And his father’s love was right there the entire time.  Listen to the words of the father in verse 31 – “My son,” the father said, “you are always with me, and everything I have is yours.”

As I mentioned last week, this parable is the last of three that Jesus tells in Luke chapter 15.  Luke prefaces the parables in this manner – Now the tax collectors and “sinners” were all gathering around to hear him.  But the Pharisees and the teachers of the law muttered, “This man welcomes sinners and eats with them.”  Then Jesus told them this parable.”  It is in the context of judgmentalism and rejection that Jesus offers the parable of the prodigal son (and the parables of the lost sheep and the lost coin).  It is Jesus’ way of criticizing the Pharisees – and others – for rejecting those whom they did not deem worthy of God’s love.  Jesus taught a radical, inclusive view of God’s love, where no one was beyond his love or care.  This was in stark contrast to what many of the religious leaders of the day taught, which was a very exclusive view of faith.  Simply put, they believed they were favored and loved by God and others were not.  But before we are too hard on these people, let us remember that the older son becomes a metaphor for the church.  Too many times over the centuries, and still today, the church has sought to be the gatekeeper of the kingdom of God, deciding who is in and who is out, who is righteous and who is unrighteous, and who is worthy of God’s love and who is unworthy.  The teachings, actions, and ministry of Jesus were a very direct refutation of what was taught and practiced by the religious leaders – as well as the attitudes of some churches today – and this is a lesson we cannot overlook.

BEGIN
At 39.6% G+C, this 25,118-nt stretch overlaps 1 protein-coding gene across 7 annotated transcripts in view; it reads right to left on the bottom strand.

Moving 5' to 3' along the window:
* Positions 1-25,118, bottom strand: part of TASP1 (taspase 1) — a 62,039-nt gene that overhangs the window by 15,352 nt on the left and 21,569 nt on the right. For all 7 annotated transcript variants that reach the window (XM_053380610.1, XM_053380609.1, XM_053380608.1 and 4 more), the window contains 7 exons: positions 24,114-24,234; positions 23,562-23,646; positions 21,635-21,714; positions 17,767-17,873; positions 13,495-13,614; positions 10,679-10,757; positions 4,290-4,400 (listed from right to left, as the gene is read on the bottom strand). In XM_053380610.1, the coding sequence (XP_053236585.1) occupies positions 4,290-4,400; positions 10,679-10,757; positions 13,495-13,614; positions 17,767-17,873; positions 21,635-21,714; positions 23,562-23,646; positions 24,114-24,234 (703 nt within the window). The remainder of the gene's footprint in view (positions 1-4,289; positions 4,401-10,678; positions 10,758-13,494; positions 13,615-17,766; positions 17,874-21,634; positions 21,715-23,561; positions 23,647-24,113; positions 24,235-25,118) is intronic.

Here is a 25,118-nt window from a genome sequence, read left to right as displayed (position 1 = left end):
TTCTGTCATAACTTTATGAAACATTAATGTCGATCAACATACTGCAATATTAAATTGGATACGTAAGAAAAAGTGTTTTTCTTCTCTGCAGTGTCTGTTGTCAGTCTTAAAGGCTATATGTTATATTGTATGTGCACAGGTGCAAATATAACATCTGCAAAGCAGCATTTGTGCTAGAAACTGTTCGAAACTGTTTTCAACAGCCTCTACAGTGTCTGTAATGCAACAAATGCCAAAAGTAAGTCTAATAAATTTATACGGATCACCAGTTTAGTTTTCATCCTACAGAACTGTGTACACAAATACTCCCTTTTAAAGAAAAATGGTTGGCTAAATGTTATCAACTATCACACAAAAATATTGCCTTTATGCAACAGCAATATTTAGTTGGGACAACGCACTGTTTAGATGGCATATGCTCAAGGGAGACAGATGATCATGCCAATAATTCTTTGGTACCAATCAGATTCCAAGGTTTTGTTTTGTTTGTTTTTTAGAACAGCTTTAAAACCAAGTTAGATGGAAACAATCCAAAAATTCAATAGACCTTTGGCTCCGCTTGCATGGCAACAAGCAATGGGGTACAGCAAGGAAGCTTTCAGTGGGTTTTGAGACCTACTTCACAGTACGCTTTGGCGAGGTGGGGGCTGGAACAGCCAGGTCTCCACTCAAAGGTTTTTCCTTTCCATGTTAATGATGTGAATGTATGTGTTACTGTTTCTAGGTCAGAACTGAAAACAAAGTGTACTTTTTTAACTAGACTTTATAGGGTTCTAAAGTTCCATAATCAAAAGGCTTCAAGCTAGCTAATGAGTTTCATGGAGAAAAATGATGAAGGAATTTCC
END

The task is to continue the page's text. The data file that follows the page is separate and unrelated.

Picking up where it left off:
The older son has about him a rigid, joyless sense of obligation, which is the manner in which some people express their faith. The older brother represents those whom Jesus accused of rejecting other people, who are also children of God, because their beliefs told them that those others were not worthy of God’s love and should not receive it.  Jesus says, at the end of the parable of the lost sheep, that there will be more rejoicing in heaven over one sinner who repents than over ninety-nine righteous persons who do not need to repent (Luke 15:7).

I want to close by making a few comments about the tragedy that took place in Paris on Wednesday, which saddens all of us, but this parable speaks to such situations.  I would say, first of all, that when people commit such terrible violence in the name of God it must be condemned, wherever it happens and whoever perpetuates such acts.

It didn’t take long for some of the expected voices to pounce on this event as an example of the failure of religion.  Bill Maher, Sam Harris, and Richard Dawkins, leading the usual cast of characters, were quick to proclaim that there are no great religions and that religion and religious people should be mocked and ridiculed.

I find it very disturbing when people paint an entire group of people based upon the actions of only a few, and I’ll tell you what is so disturbing about such comments and attitudes.  When you marginalize and demonize any group of people it is only one short step to finding justification in treating them in terrible ways.  We have seen this time and again in history, and we have certainly seen it in Europe.  But we’ve seen it in our own country as well.

Jesus knew the dangers of such attitudes, even when we justify them in response to evil and terrible actions.  That’s why it is so hard to comprehend the depth of the radical love that Jesus demonstrated to all people.  Jesus, who taught us that we should love our enemies and to even pray for those who persecute us, was willing to stand up to the hard-heartedness of the religious establishment and challenge them as misrepresenting God and abusing people.  That’s an amazing message, and one the world still needs to hear.